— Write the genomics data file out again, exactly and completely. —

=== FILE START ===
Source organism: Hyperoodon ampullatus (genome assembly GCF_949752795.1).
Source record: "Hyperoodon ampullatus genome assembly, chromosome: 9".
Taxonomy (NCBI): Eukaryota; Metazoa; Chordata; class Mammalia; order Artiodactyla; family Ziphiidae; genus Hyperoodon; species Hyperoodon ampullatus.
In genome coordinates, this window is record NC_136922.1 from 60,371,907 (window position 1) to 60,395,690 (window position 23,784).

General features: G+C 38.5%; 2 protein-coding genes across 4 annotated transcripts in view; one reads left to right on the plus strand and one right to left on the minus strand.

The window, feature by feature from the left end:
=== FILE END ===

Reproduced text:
Source organism: Hyperoodon ampullatus (genome assembly GCF_949752795.1).
Source record: "Hyperoodon ampullatus genome assembly, chromosome: 9".
Taxonomy (NCBI): Eukaryota; Metazoa; Chordata; class Mammalia; order Artiodactyla; family Ziphiidae; genus Hyperoodon; species Hyperoodon ampullatus.
In genome coordinates, this window is record NC_136922.1 from 60,371,907 (window position 1) to 60,395,690 (window position 23,784).

General features: G+C 38.5%; 2 protein-coding genes across 4 annotated transcripts in view; one reads left to right on the plus strand and one right to left on the minus strand.

The window, feature by feature from the left end: